The headline over a recent editorial in American Medical News -- a publication of the American Medical Association -- read "Put Patients First."

That was the message from the AMA House of Delegates that passed two important statements on patients' rights at its semi-annual meeting in June..

The AMA has not always been the patient's friend. True, it has done much over many decades to set lofty goals for American medical practice. But its leaders often have paid far more attention to protecting doctors' incomes and powers, whether or not limits were needed to benefit society. COMMENTARY

In recent years, the AMA has been changing under more enlightened leadership. It may now be changing further.

It is pushing a program for nationwide health coverage that falls short of universal, tax-paid coverage but is as comprehensive as many current proposals. The group's new executive vice president, surgeon James Todd, says that "confrontation" between doctors and the rest of the world is obsolete and that today's needs cry for "cooperation," since "the legislators have a terrible problem, the physicians have a terrible problem, and we must work together or the patients will suffer."


The AMA House of Delegates -- a democratic body representing members all over the country -- got off to a good start at the June meeting by approving both a patients' bill of rights and a clear statement that physicians with financial conflicts of interest "have an ethical obligation to place the health and well-being of their patients before all other concerns."

The document on patients' rights plainly said, "The patient" -- meaning every patient in the land -- "has a basic right to to have available adequate health care."

Millions of Americans do not have it available.

At an earlier meeting in December, the AMA delegates hesitated to take this position and referred the document's first version back to its drafters. The sticking point was the matter of every patient's right to care.

Again in June, some doctors thought that by endorsing such a basic right, they might be endorsing a government-paid national health plan. One objector -- Louisiana physician and lawyer Donald Palmisano -- tried in June to substitute the words "a right of access" to care, instead of a "a basic right."

Washington's Charles Epps Jr., dean of Howard University Medical School and delegate representing the American Academy of Orthopedic Surgeons, replied: "The word 'access' suggests that a person has the right to enter a line, but," in fact in this nation, "there's no guarantee of care at the end of the line."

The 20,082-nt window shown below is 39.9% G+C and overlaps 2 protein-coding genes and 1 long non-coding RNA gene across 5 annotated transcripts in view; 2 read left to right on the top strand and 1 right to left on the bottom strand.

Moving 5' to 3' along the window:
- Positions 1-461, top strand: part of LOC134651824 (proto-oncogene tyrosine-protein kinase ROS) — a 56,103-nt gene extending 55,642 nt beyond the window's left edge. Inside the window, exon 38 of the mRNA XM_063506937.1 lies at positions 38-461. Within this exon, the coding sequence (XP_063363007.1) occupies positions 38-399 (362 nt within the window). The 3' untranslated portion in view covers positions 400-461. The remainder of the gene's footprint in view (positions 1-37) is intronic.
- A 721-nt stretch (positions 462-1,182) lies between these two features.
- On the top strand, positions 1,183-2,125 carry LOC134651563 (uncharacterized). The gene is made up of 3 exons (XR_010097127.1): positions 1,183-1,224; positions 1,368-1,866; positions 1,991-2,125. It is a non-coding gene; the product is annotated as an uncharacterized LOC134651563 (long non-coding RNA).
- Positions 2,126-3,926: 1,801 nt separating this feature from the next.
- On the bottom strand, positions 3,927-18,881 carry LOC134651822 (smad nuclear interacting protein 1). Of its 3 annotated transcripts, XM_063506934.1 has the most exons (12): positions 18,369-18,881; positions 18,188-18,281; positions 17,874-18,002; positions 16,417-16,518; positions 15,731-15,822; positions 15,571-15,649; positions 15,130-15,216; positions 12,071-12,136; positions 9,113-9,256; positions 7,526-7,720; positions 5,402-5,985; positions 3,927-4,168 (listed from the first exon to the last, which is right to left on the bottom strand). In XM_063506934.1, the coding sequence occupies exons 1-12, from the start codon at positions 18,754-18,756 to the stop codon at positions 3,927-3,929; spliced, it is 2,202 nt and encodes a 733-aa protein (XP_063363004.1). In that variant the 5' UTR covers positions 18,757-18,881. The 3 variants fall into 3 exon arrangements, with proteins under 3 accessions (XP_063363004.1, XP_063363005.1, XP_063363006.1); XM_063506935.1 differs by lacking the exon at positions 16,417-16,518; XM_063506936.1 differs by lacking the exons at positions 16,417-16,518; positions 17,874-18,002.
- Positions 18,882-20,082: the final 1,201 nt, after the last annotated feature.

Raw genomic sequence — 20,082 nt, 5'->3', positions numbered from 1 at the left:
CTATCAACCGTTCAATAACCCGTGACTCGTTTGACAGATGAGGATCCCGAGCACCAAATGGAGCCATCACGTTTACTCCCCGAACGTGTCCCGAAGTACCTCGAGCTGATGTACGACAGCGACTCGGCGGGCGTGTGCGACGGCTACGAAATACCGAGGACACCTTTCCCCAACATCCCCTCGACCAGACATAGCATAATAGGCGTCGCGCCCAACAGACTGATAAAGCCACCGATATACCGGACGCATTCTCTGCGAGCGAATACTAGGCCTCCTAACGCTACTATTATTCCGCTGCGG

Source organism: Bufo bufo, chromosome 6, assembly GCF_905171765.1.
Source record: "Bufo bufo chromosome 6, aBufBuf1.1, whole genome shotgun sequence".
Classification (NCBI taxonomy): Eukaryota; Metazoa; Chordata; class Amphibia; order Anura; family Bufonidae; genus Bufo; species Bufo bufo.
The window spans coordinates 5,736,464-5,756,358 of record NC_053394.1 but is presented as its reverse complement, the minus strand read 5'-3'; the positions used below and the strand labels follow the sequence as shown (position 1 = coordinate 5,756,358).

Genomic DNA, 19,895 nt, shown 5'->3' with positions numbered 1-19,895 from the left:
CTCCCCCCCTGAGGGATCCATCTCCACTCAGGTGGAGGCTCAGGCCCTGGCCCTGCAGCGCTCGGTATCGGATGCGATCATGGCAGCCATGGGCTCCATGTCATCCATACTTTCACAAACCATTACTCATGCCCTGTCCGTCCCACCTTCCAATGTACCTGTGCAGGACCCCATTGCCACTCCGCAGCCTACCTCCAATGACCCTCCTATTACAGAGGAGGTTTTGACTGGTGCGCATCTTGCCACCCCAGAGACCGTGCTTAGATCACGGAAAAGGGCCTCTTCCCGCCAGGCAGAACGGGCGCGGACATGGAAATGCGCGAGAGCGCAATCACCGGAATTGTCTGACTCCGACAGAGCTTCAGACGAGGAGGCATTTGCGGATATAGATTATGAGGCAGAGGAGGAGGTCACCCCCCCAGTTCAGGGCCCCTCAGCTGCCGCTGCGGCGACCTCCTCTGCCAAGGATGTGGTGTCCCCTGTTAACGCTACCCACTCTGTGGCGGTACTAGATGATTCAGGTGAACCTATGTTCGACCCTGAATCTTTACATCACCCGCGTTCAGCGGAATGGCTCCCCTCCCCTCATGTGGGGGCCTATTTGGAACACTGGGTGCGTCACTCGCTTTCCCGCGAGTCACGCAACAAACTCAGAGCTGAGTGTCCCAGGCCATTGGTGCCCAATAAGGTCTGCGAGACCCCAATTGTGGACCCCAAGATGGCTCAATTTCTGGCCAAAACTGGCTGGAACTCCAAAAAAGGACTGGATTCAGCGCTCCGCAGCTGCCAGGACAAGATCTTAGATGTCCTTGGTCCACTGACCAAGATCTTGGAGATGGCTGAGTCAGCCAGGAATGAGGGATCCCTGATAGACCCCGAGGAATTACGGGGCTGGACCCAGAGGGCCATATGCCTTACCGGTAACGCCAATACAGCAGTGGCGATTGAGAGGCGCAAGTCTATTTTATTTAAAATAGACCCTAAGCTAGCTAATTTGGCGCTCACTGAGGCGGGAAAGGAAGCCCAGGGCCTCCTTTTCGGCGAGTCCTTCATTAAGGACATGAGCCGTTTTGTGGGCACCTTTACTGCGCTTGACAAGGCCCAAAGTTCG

Palmisano's proposal to once again reject the document as written was defeated by a 246-to-147 vote.

There was another interesting point in the statement as passed. It reminded physicians that in some way they should assume "a part of the responsibility" for the care of those who can't pay.

The second document addressed the fact that doctors affiliated with many health plans are paid by how economically they practice -- that is, by how few costly tests, hospitalizations or referrals to specialists they approve. If they cost the plan too much, they may be paid less or even forced to pay a penalty.

Some health plan patients have complained bitterly that under this system they have been denied needed care.

The AMA said:

"Physicians must not deny their patients access to appropriate medical services based {on} personal financial reward" or penalty.

Physicians must inform patients about all appropriate treatment alternatives, "regardless of cost" and regardless of whether or not the health plan provides them.

Physicians must make sure patients are told about any restrictions on treatment, and any obligations their physicans may have to restrict patients' options.

Physicians should promote active programs to monitor the quality of care wherever they practice.

Once more, amen.

Just under half of American doctors are AMA members today, but the AMA, more than any other medical organization, still sets the tone for American medicine.

It's easier for us to pay attention to what doctors are saying when they tell us -- as the AMA has just done -- that they are as seriously concerned with the rights of patients as with their own hassles.

Victor Cohn has begun a leave of absence and will be a visiting scholar at Johns Hopkins University. "The Patient's Advocate" will resume next summer.